We have seen a new record high in US stocks thanks to a largely positive US non-farm payrolls report. The update showed that 850,000 new jobs were added, easily topping the 700,000 consensus estimate, it was also confirmed the pervious report was revised higher to 583,000, up from 559,000. Average earnings on a yearly basis were 3.6%, which was a big increase on the 2% posted in May. Not all aspects of the report were positive, as the unemployment rate unexpectedly increased from 5.8% to 5.9%. Overall, it was a solid jobs report, and it underlines the robust rebound in US. At the latest Federal Reserve meeting, the bank signalled there could be two rate hikes in 2023. Considering the unemployment rate ticked up, it seems the body will not bring forward their plans to tighten monetary policy. The S&P 500 and the NASDAQ 100 have racked up fresh record highs as traders welcomed the data. The situation in Europe is a little less optimistic as some of the major indices are showing small losses.
Ahead of the US jobs report, the dollar hit is highest mark since early April. Traders clearly had high hopes going into the announcement. Even though the data was pretty good, the greenback slipped in the wake of the news. It is possible the worse-than-expected unemployment reading prompted the bulls to re-consider their outlook. The dollar may have slipped a little, but nonetheless today’s labour market update added weight to the view country is still turning around. In the past few hours, we have seen AUD/USD, GBP/USD and EUR/USD rebound but let us not forget that the Fed appears to be further down the line with respect to hiking rates than the other central banks.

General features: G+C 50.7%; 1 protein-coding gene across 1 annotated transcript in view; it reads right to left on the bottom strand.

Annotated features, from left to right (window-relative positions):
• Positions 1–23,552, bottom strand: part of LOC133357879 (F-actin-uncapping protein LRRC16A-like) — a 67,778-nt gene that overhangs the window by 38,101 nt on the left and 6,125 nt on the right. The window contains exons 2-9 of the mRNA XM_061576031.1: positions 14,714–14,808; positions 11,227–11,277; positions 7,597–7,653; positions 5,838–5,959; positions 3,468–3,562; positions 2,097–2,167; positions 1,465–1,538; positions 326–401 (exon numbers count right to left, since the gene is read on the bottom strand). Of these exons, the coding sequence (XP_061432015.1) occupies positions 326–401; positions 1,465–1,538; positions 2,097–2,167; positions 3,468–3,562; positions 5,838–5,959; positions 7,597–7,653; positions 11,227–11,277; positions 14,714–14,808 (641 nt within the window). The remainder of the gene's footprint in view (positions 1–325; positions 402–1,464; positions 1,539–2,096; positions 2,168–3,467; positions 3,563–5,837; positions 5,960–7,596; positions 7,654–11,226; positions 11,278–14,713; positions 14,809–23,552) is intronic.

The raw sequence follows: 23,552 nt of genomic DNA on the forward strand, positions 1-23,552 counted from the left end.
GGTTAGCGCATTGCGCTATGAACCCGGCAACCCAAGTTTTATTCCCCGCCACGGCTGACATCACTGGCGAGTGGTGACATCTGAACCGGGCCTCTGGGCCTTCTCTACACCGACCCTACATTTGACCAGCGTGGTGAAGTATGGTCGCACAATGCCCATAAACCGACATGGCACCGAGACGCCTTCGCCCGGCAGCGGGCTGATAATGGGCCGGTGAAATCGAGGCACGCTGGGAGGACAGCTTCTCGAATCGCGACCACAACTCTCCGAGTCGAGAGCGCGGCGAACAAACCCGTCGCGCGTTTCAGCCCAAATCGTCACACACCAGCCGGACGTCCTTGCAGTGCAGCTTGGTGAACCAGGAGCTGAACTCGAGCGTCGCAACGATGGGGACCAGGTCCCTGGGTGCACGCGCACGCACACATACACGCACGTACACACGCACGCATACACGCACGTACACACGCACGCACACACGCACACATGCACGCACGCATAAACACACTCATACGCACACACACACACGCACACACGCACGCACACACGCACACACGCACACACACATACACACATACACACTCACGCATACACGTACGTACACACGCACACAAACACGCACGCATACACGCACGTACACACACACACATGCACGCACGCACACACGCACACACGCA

Gold briefly hit a two-week high as the slide in the dollar assisted the metal. Since Tuesday, the commodity has been rebounding, it is a promising sign, but it ran out of steam as it neared the $1,800 mark. Lately, gold has been a victim of the stronger US dollar. Silver enjoyed a rally too. Industrial metals like palladium and copper have been trading in a small range, the rising number of new Covid-19 cases has slightly put the brakes on the global growth story. Oil is offside as OPEC+ couldn’t decide upon a course of action with respect to the size of the next increase in output, the disagreement prompted some dealers to sell WTI and Brent Crude.